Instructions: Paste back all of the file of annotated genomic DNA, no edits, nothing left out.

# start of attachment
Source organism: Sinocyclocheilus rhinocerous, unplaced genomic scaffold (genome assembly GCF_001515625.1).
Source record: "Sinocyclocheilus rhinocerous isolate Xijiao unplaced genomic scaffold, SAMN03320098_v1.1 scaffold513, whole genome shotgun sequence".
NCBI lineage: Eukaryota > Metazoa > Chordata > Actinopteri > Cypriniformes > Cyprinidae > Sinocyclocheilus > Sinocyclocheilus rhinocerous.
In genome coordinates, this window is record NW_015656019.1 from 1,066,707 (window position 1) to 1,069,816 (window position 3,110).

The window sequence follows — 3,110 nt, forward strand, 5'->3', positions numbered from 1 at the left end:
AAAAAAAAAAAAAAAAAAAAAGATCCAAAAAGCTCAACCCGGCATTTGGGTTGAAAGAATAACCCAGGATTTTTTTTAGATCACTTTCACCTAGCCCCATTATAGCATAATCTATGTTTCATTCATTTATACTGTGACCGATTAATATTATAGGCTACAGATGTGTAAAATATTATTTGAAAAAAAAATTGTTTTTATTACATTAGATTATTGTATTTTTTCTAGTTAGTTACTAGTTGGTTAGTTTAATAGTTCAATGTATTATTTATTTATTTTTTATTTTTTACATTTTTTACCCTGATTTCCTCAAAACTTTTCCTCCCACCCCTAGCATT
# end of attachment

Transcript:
Source organism: Sinocyclocheilus rhinocerous, unplaced genomic scaffold (genome assembly GCF_001515625.1).
Source record: "Sinocyclocheilus rhinocerous isolate Xijiao unplaced genomic scaffold, SAMN03320098_v1.1 scaffold513, whole genome shotgun sequence".
NCBI lineage: Eukaryota > Metazoa > Chordata > Actinopteri > Cypriniformes > Cyprinidae > Sinocyclocheilus > Sinocyclocheilus rhinocerous.
In genome coordinates, this window is record NW_015656019.1 from 1,066,707 (window position 1) to 1,069,816 (window position 3,110).

The window sequence follows — 3,110 nt, forward strand, 5'->3', positions numbered from 1 at the left end:
AAAAAAAAAAAAAAAAAAAAAGATCCAAAAAGCTCAACCCGGCATTTGGGTTGAAAGAATAACCCAGGATTTTTTTTAGATCACTTTCACCTAGCCCCATTATAGCATAATCTATGTTTCATTCATTTATACTGTGACCGATTAATATTATAGGCTACAGATGTGTAAAATATTATTTGAAAAAAAAATTGTTTTTATTACATTAGATTATTGTATTTTTTCTAGTTAGTTACTAGTTGGTTAGTTTAATAGTTCAATGTATTATTTATTTATTTTTTATTTTTTACATTTTTTACCCTGATTTCCTCAAAACTTTTCCTCCCACCCCTAGCATT